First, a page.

How Writing Teaches Me To Live

Sometimes It’s Not Only My Words Teaching Me

P.G. Barnett
Jan 28, 2020 · 5 min read

We writers are, for the most part, an isolated bunch of creatives, hunkered down with our journals, notepads, and pens or punching out stories on our phones or computers.

Isolated is the operative word here.

I must say, a lot of my time is spent in front of a computer writing stories or just talking to you folks.

A lot.

And what occurred to me this evening, is that sometimes, talking to one another is actually what we do.

No, we don’t pick up our phones and carry on conversations with each other. Well, some of us do, but odds are there are very few clusters of writers who have verbal communications with each other.

I suppose it happens, but let’s just say it hasn’t happened to me just yet.

I’ve been writing pretty steady for almost a full year now, even though I’ve been here for two. And although my darling wife and I really don’t focus on how much I’ve grown personally during our evening chats, if we did, we’d realize just how much I’ve changed.

Now, of course, we all know change is undoubtedly a subjective kind of perception. To my wife and children, they may have even witnessed a little more softening in my demeanor. To some, I may be the same old curmudgeon they’ve learned to put up with over the years.

Maybe that’s because the change I’m talking about isn’t that noticeable to them.

Amidst the passion and pure hunger to write, I’ve grown accustomed to a more subtle change in my overall perspective about my career, my writing career.

I guess in the beginning I came here for all the wrong reasons. Even though I talked a good game about this career of ours actually being a long and winding road, I wanted to hit it big and fast.

Big wins; big money.

Lordy was I a misguided little plebe back then.

With this yearning, of course, came the impatience and the anger and the frustration, and yes, the absolutely terrible writing.

With these self-centered blinders firmly in place, came the terrible bouts of depression and sullenness and flashes of bitterness, my wife and my family witnessed. Even my co-workers at my side-hustle noticed.

And none of them said anything; there were no family interventions, although there should have been. There were no writeups at work. Everyone just tossed it off as me being an irascible old coot who should retire already and do everyone a favor.

There were many times when she told me to snap out of it and either get on with this writing thing or don’t but stop being miserable about it.

My wife wasn’t scared of me, and she still ain’t.

And neither are you, folks.

Many comments from all of you over this past year have taught me a lot.

A lot about the world outside my own little bubble.

And several of these comments have humbled me. Angered me at first, but then forced me to look at another perspective I didn’t want to examine in the beginning. And when I did, I felt so d*mn small.

You’ve shared your own fears and experiences, your own pains and struggles, and you’ve left wonderfully insightful comments on my stories.

I’ve learned not to simply sit back and let injustices happen to me or anyone else without saying something about it. I’ve learned how to be more self-aware of my own actions, or in some circumstances, callous inactions.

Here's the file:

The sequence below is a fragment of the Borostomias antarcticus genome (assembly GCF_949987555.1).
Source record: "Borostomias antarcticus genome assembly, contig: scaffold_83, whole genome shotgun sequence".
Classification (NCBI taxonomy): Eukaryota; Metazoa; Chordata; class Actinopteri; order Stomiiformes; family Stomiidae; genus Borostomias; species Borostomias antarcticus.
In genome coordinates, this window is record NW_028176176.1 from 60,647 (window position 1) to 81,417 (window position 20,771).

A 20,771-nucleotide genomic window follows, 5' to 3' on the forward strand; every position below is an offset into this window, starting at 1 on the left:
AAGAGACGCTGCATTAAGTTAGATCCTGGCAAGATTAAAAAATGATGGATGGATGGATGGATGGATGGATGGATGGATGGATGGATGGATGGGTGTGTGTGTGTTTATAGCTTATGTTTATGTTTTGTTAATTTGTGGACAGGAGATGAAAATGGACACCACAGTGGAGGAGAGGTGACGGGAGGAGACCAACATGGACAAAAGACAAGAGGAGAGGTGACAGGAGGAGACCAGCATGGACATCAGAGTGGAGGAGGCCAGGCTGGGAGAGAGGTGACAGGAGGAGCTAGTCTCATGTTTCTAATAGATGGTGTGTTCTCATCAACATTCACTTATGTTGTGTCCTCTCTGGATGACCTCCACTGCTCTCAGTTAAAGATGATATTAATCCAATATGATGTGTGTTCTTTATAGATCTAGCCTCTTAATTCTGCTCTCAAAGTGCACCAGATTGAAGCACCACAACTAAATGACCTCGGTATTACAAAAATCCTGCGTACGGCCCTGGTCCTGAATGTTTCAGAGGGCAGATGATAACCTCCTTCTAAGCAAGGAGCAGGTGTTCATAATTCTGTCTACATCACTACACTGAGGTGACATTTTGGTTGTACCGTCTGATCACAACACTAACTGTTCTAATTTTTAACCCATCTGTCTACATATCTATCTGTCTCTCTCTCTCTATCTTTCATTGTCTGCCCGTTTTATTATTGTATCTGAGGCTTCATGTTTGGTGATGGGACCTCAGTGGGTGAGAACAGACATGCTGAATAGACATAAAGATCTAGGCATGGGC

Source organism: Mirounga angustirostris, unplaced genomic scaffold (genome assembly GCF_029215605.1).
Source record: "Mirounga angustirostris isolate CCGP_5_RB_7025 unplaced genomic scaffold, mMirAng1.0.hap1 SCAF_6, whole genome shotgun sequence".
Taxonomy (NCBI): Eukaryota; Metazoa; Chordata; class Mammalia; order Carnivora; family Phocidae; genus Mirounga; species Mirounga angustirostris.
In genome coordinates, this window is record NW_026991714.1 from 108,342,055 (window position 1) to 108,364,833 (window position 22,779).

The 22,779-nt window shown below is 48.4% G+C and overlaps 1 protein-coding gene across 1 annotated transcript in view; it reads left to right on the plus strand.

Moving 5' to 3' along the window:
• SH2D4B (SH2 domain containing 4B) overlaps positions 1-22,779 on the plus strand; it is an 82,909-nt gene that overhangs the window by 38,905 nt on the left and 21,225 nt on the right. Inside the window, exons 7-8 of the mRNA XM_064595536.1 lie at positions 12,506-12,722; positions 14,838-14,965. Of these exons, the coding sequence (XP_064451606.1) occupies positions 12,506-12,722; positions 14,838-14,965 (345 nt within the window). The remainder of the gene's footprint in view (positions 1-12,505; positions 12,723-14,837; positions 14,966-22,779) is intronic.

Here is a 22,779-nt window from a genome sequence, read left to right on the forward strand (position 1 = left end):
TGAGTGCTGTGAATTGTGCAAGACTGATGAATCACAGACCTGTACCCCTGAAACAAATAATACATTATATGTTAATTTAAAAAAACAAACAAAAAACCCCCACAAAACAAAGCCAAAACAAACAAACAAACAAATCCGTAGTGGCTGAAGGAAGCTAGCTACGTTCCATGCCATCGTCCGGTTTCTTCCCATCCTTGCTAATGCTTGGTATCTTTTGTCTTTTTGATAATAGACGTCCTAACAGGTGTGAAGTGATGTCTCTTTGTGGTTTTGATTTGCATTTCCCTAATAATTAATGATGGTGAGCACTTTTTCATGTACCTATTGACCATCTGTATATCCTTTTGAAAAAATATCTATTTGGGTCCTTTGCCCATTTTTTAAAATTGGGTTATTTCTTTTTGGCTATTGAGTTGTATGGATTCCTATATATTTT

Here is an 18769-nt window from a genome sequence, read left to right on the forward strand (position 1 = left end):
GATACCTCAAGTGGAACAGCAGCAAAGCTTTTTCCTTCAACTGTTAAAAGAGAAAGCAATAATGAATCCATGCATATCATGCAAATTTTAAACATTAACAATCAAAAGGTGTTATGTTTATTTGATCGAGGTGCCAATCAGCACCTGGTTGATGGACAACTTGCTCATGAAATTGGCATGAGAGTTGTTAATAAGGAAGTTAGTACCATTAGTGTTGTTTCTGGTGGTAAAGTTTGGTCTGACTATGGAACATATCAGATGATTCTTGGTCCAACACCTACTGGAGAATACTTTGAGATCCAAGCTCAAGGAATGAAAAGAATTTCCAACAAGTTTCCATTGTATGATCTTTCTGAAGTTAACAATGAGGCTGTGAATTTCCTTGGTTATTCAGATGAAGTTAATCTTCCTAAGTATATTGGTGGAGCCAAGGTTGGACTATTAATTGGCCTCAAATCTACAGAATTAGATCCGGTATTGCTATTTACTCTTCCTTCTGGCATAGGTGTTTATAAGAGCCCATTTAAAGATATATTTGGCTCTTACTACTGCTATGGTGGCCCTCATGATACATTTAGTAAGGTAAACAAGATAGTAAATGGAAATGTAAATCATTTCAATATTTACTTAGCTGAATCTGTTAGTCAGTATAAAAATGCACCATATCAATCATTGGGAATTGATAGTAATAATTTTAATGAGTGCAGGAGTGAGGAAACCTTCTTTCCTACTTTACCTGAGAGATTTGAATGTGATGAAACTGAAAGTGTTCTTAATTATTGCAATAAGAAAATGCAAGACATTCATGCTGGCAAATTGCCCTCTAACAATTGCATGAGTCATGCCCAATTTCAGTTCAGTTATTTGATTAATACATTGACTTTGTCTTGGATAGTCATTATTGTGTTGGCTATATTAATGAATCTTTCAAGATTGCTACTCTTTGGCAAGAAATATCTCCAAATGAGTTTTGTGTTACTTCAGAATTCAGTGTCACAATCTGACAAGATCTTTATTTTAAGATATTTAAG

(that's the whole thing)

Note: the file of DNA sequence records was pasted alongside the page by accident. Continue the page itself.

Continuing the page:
I’ve learned that a creative is not someone merely creating, but someone with a soul, a real soul which sometimes aches with pride and joy and a lot of times with pain and sorrow.

We sometimes perceive what others write a little differently than those who wrote it. And we’re not afraid to disagree with them and at least offer another viewpoint or perspective.

I’ve learned to be patient and understanding, to be bold and daring, and to actually care about someone whom I’ve never met other than by exchanging comments and or stories.

I’ve actually learned to be kinder to myself and others.

Yes, I’ve learned a lot this year through writing, but it’s not just my own words teaching me.

It’s yours.

It’s everything you write, and all the little likes and dislikes you send my way via comments. Or those times when you railed against injustice with a flaming piece of your own.

Sometimes I nod in agreement, sometimes I don’t. But what’s cool about reading what you say, is that I’m able to grow one way or another just a little bit more each time.

It’s certainly been a long journey, and I’m hoping it lasts forever for all of us. Although I know it won’t, because well, you know, it just won’t.

But as long as we have this opportunity to grow together, I’ll keep listening to what you say, thinking about why and how you said it and learning.

Writing has become such a part of my life. In many ways, it has taught me a ton about life, living, and how to be a Human.

And you folks, ah, you folks out there who may have not known your words had the power to teach us all how to live a better life, you do what you always do.

You write.

We listen.

We learn.

Peace Out,

P.G.

Thank You So Much For Reading

Let’s keep in touch: paul@pgbarnett.com

© P.G. Barnett, 2020. All Rights Reserved.

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P.G. Barnett

Written by

A published author enjoying married Texas bliss. Dog person living with cats. A writer of Henry James' stories. Featured In MuckRack. Top Writer In Fiction.

The Startup

Medium's largest active publication, followed by +771K people. Follow to join our community.

P.G. Barnett

Written by

A published author enjoying married Texas bliss. Dog person living with cats. A writer of Henry James' stories. Featured In MuckRack. Top Writer In Fiction.

The Startup

Medium's largest active publication, followed by +771K people. Follow to join our community.

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